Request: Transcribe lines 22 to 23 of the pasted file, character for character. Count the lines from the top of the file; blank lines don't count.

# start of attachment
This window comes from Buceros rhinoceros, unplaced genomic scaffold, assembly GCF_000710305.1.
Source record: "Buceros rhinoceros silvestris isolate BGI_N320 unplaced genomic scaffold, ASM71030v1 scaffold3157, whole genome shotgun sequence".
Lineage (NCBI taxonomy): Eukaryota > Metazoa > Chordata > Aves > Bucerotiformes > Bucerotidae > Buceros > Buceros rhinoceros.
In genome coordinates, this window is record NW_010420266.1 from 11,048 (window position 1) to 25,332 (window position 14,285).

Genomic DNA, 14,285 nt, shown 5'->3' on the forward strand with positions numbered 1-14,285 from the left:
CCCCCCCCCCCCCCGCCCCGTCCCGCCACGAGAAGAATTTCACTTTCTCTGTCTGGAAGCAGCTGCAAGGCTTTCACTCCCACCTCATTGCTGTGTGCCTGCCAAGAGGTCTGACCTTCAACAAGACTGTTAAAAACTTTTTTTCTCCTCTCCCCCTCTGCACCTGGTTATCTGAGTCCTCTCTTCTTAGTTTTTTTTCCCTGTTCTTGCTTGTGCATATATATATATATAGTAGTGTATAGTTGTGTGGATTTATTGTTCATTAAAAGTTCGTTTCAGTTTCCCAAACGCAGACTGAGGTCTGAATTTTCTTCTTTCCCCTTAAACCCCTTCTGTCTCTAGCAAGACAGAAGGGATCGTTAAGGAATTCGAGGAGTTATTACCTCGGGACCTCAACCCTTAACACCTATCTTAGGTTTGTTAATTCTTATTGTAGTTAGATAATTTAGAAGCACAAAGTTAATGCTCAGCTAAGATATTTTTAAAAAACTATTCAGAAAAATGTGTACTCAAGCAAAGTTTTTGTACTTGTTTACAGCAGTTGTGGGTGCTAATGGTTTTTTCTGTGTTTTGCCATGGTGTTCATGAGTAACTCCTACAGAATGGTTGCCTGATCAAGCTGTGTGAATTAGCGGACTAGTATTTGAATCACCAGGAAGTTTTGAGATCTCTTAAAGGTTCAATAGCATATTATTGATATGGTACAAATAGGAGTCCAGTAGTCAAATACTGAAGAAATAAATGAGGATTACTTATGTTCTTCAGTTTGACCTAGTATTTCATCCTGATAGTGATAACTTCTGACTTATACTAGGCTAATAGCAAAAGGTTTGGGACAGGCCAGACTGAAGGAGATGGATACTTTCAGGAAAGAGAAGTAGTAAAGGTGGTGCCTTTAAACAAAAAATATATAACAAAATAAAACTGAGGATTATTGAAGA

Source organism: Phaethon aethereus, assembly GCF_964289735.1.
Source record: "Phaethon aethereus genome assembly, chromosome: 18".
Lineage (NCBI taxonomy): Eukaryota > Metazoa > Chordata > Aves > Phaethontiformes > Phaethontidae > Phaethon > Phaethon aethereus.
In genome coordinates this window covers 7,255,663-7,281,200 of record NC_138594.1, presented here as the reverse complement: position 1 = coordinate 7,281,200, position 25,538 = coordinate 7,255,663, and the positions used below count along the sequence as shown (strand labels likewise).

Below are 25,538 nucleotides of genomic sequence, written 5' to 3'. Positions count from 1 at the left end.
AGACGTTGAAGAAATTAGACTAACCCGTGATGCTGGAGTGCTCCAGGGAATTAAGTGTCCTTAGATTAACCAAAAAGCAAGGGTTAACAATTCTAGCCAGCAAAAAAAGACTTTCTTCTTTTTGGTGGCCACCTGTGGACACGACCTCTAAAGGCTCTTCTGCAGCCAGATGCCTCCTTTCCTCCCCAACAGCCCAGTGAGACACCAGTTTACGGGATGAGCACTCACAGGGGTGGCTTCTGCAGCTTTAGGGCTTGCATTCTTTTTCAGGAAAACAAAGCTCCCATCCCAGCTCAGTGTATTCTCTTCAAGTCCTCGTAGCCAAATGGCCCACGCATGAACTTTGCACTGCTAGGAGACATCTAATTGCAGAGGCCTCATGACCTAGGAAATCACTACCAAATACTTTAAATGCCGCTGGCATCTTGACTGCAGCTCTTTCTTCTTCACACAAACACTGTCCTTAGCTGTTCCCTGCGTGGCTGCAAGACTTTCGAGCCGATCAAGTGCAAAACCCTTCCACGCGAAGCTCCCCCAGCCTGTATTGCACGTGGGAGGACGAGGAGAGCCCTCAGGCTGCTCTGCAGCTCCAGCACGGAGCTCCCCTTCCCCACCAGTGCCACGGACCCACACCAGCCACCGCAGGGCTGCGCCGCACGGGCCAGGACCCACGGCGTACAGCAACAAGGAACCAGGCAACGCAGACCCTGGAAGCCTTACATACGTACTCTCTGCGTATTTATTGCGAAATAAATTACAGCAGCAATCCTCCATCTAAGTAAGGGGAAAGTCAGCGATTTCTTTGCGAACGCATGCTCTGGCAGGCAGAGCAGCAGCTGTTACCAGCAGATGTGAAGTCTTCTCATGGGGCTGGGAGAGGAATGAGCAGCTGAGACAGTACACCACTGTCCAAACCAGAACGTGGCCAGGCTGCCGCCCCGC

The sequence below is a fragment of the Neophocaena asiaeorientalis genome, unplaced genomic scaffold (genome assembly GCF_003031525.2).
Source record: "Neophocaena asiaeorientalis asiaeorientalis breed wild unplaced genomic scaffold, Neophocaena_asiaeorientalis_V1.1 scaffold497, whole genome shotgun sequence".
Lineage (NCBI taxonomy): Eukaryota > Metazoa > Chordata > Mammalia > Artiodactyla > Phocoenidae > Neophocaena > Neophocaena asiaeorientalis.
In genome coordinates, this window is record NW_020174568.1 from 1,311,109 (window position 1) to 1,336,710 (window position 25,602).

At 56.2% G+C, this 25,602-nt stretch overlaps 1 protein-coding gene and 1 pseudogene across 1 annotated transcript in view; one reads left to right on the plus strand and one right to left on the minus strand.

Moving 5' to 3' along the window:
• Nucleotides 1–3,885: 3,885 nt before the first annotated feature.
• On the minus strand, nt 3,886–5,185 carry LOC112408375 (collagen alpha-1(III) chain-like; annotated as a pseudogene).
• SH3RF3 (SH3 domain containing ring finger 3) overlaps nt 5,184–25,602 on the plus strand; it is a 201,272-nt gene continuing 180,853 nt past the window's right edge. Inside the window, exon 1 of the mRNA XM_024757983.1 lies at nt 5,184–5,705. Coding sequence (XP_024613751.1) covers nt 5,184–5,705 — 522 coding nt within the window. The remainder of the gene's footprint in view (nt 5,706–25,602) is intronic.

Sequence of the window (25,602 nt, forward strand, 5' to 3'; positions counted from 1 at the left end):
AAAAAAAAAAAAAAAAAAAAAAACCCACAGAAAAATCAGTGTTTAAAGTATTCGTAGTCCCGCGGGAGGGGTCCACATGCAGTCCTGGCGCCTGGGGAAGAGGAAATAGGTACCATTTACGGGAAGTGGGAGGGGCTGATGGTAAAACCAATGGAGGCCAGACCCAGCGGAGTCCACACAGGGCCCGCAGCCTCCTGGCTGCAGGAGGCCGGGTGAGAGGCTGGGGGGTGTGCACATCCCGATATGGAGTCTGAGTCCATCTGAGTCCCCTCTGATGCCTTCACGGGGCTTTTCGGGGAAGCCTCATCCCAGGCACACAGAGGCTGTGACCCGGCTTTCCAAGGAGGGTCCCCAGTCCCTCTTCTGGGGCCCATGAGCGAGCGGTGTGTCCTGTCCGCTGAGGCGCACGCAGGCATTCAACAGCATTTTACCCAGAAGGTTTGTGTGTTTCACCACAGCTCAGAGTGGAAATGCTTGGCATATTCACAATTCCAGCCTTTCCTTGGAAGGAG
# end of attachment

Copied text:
Sequence of the window (25,602 nt, forward strand, 5' to 3'; positions counted from 1 at the left end):
AAAAAAAAAAAAAAAAAAAAAAACCCACAGAAAAATCAGTGTTTAAAGTATTCGTAGTCCCGCGGGAGGGGTCCACATGCAGTCCTGGCGCCTGGGGAAGAGGAAATAGGTACCATTTACGGGAAGTGGGAGGGGCTGATGGTAAAACCAATGGAGGCCAGACCCAGCGGAGTCCACACAGGGCCCGCAGCCTCCTGGCTGCAGGAGGCCGGGTGAGAGGCTGGGGGGTGTGCACATCCCGATATGGAGTCTGAGTCCATCTGAGTCCCCTCTGATGCCTTCACGGGGCTTTTCGGGGAAGCCTCATCCCAGGCACACAGAGGCTGTGACCCGGCTTTCCAAGGAGGGTCCCCAGTCCCTCTTCTGGGGCCCATGAGCGAGCGGTGTGTCCTGTCCGCTGAGGCGCACGCAGGCATTCAACAGCATTTTACCCAGAAGGTTTGTGTGTTTCACCACAGCTCAGAGTGGAAATGCTTGGCATATTCACAATTCCAGCCTTTCCTTGGAAGGAG